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The Workhouse community project is now complete

Wig Sayell, Creative Arts Teacher at Banbury and Bicester College, was awarded funding by the National Lottery / Arts Council England to undertake the Workhouse Community Project to explore the history of British culture.

The idea for the project came from Wig’s research into the Victorian era and photographic portraiture from the period. Those entering into a workhouse would often have their photographs taken as a part of the documentation that was required when they came into the care of the state. Following another example of Victorian portraiture; carte de visite (cheap, flattering, commercial portraits) Wig decided to create images that echo this style and focussed on the stories of individuals from the past and their experiences.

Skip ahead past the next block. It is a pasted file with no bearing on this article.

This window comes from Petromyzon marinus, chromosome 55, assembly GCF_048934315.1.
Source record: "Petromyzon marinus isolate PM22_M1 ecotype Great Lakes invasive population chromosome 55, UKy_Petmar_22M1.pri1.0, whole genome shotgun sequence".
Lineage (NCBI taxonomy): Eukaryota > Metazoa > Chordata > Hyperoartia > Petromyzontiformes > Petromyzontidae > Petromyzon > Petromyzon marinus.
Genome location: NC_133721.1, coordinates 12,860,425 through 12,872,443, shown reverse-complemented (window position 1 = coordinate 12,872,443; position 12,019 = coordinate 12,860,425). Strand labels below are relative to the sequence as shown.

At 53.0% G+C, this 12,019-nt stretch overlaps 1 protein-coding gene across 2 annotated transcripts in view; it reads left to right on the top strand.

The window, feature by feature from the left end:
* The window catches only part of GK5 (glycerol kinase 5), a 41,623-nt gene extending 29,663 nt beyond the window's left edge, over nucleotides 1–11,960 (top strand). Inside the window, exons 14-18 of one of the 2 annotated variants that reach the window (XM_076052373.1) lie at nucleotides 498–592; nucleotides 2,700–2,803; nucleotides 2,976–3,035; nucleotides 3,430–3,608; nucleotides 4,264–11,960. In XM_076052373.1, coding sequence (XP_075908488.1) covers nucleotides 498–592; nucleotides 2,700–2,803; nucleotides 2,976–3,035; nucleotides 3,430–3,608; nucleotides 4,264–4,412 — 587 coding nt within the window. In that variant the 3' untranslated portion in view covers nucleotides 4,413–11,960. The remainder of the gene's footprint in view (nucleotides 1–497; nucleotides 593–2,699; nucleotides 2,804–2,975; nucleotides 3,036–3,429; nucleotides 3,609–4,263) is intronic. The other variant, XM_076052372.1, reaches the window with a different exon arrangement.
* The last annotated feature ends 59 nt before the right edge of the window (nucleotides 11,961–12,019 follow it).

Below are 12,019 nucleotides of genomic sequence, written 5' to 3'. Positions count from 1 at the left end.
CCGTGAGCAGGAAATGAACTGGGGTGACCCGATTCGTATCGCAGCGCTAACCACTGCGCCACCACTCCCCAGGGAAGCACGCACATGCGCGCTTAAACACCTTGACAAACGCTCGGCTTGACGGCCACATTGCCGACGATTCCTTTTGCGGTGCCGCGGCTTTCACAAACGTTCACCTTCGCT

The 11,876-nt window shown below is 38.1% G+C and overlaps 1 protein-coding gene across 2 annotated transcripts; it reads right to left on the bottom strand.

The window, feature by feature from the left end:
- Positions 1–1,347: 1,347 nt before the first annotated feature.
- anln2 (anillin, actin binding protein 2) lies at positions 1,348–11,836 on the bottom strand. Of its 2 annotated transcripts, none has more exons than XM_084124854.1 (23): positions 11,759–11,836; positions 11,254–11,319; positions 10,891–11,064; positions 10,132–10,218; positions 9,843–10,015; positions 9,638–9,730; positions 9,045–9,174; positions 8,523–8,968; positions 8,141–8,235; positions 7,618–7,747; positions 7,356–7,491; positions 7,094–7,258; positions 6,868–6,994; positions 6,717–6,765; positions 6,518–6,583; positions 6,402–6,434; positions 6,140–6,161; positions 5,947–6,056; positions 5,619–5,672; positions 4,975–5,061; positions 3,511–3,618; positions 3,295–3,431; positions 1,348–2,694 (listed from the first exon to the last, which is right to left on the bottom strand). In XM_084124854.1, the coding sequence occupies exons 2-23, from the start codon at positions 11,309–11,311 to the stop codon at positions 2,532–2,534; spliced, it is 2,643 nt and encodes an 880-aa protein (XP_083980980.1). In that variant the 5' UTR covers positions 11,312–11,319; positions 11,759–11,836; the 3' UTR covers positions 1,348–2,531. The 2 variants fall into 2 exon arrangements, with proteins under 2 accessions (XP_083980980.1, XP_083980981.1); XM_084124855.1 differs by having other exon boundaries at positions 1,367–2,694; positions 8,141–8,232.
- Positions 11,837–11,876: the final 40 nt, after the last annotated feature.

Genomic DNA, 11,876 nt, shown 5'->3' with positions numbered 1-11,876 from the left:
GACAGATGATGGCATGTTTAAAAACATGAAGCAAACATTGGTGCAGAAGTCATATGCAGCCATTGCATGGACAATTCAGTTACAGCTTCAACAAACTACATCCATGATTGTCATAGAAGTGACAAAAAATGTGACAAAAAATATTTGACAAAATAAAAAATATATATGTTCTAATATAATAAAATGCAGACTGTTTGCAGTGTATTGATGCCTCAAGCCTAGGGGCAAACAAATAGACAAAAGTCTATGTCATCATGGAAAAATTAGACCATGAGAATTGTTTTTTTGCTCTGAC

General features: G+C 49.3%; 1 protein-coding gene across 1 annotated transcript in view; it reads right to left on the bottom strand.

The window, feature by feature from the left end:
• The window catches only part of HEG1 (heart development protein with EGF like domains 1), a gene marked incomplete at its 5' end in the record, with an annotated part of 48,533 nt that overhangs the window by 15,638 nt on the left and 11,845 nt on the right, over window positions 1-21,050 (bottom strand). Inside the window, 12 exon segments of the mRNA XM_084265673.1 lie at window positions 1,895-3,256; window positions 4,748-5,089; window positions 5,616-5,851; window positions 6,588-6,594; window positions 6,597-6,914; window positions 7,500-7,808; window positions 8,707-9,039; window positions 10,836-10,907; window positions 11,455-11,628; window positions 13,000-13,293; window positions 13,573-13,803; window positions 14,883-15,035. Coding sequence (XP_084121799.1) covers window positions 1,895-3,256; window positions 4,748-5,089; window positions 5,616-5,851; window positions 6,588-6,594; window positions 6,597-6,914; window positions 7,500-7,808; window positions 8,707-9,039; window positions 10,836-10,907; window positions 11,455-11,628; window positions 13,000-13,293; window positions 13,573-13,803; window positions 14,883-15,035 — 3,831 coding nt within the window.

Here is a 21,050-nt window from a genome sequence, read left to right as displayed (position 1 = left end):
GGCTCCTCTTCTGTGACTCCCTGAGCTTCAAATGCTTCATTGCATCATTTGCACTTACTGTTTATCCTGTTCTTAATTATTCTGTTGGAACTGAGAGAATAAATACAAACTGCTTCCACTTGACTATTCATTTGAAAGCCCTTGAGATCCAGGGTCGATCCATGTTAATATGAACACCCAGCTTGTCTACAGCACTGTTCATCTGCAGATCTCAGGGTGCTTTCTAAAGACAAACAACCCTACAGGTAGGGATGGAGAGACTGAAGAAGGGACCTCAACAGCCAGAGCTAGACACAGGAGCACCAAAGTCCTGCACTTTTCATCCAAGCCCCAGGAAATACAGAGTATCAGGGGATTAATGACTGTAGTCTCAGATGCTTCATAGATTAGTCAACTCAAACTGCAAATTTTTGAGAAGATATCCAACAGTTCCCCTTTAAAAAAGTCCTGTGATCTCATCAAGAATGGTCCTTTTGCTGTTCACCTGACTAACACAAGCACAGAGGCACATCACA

Wig invited people who originated from other EU countries who are now living in and around Banbury to take part and assist with investigating the British culture and attitudes to people in need and how this has or has not changed since the Victorian institution of the workhouse.

The project kicked off with a visit to a workhouse site in Chipping Norton, the Chipping Norton Museum and a talk about Victorian life and the experiences people had in the workhouse. The group then began working in the medium of photography, taking photos of the workhouse, self-portraits and personal items. The work was then collated into a series of frames to display each individual’s work. The project was exhibited at the Creative Arts end of year show at Banbury and Bicester College.

Wig said: “It was fantastic to work with people originating from outside the UK to explore a key aspect of British social history. I think that we achieved an interesting and though-provoking exhibition and like the Victorian portraits, the images that we produced hinted at the individuals’ stories, but withhold any certain truth. The questions of who these people are, why there are here and why these images represent them mirror the historical photographs beautifully.”

The exhibition will run from July 15 to 2 September at the South Street Gallery within the Churchill Hospital in Oxford, where it will be part of the Artslink programme at NHS hospitals. For more information, please visit: